DEEP IMAGINATION: Awareness (2010)
“Awareness is a pretty good album of progressive New Age where the melodies wander in remarkably diverse atmospheric settings”
Part 1 Space 4:12
Part 2 Clouds 4:16
Part 3 Surroundings 4:52
Part 4 Tradition 10:17
Part 5 Creatures 4:04
Part 6 Breath 5:01
Part 7 Elements 7:09
Part 8 Sense 7:51
Part 9 Sleep 3:41
Part 10 Eternity 3:11
(CD/DDL 55:25) (V.F.)
(Progressive New Age)
It's quite difficult to well situate the music of Thorsten Sudler-Mainz, the man behind Deep Imagination and Art Of Infinity. If his last albums suggested a soft mixture of progressive and electronics, AWERENESS makes a breach in the World Music, while touching the melodious approaches of New Age but always prioritizing the mythical electronic atmospheres. It's a good album which is well structured, like the great melodious works of Vangelis, and whose astonishing progression reaches its climax just few seconds after Breath starts. Concept album about subconscious, AWERENESS fulfills the vision of its title very well by offering 10 titles with captivating pulsations and where slow rhythms get grafted on tribal inspirations. The hypnotic sequences are molded to tribal electronic percussions and the synths mix its hybrid layers with an oneiric sweetness.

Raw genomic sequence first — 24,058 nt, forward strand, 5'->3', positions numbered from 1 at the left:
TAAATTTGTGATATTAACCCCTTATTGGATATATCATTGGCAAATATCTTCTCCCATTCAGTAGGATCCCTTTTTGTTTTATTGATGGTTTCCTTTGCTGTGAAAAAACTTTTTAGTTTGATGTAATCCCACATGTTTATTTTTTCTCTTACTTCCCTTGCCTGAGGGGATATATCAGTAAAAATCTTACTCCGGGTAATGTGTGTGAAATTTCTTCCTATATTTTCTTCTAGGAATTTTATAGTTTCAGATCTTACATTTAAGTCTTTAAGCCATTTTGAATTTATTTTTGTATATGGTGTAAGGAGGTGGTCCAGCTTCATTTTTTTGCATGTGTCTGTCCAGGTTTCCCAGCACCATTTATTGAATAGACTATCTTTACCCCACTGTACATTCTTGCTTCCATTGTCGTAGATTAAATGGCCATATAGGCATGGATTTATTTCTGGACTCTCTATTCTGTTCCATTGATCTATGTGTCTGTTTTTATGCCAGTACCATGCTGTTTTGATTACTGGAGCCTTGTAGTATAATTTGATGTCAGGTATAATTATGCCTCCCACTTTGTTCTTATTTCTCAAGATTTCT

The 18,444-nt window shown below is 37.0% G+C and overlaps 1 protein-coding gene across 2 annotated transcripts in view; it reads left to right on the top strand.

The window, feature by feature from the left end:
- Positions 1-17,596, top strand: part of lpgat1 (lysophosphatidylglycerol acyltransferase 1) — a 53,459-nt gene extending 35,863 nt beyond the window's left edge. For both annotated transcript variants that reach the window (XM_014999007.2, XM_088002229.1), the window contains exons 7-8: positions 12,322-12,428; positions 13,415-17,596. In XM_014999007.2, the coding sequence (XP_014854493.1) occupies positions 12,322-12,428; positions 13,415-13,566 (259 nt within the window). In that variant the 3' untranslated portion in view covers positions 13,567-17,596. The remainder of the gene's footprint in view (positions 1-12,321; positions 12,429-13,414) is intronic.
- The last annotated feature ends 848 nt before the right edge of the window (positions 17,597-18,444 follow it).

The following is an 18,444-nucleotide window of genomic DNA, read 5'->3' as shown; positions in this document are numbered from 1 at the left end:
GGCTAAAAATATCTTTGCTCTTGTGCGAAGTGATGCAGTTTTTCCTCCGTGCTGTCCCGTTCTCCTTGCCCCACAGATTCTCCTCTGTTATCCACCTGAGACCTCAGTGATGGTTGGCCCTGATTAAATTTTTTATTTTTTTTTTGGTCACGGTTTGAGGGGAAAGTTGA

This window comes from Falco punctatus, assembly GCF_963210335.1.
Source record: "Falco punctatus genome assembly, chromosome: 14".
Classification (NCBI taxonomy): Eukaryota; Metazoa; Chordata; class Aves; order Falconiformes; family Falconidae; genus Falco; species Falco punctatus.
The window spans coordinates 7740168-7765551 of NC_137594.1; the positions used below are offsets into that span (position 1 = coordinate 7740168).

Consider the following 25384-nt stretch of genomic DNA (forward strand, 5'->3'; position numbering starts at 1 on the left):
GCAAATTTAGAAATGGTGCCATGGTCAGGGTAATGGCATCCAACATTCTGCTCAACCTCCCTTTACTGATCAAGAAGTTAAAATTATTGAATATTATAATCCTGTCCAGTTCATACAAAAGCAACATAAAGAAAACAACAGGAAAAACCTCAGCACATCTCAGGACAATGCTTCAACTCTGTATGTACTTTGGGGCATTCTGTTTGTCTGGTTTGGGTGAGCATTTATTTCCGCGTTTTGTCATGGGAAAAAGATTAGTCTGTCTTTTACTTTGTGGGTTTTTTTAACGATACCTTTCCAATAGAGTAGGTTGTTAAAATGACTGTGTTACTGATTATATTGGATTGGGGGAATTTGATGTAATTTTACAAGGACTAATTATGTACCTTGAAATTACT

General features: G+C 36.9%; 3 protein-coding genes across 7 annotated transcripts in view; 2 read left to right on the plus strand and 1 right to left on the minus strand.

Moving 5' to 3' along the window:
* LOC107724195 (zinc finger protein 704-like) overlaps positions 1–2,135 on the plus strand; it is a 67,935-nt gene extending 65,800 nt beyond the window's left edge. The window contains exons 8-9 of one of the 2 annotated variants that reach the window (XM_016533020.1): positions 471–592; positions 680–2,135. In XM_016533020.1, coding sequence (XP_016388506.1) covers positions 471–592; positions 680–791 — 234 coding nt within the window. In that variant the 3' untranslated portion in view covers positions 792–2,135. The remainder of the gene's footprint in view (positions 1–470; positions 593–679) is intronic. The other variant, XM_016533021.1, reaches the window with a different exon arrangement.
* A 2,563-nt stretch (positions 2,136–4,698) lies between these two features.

Space is heavy, dreamy, static and atonal. A sinuous and undulating synth layer opens the first measures. Like a wind from space, the breath ripples and wanders before shattering into an abrupt sound wall where heavy metallic jolts break the immutability by powerful and shattering percussion strikes and riffs of twisted guitars which roar in a divided sphere between the ambient and a latent wild rhythm. More lyrical, with its symphonic synths, Clouds introduces the first minimalist pulsations of the album. Its intro is very ethereal with a nice mellotron haze that clears up to make room for melodious keyboard chords that follow the gentle pulsations of a curt bass line. In doing so, a slow and hypnotic rhythm beats between sweet moans which embrace strange nasal layers with Arab aromas. Divided by an atmospheric phase, Surroundings hesitates to fly away with wavering keyboard chords. A little more animated than Clouds, the rhythm is also very bewitching, even sensual, and takes shape under fine reverberating pulsations which are grafted on percussions with hybrid sounds, a bit like tabla drums resonating in glass, while the synth whistles good and fragile harmonies. A good title, in line with the Creatures which is on the other hand heavier. Tradition immerses itself in the complexity of cadences with oriental flavors and its panoply of manual percussions which adopt the sinuous movements of a good line of humming bass. The synth is vaporous and subdivides its layers to create a soft mist filled of melancholy. From a tempo that seems prima facie, Tradition deviates into a mythical atmospheric and tribal world. A little as if we wander in a cave, the senses alert. The tempo takes a little more vigor but remains shy, always arched on its tabla percussions which become scattered and its bass which growls languidly. The synth is very ethereal, multiplying its layers as much lyrical as mystical with the first emanations of a saxophone.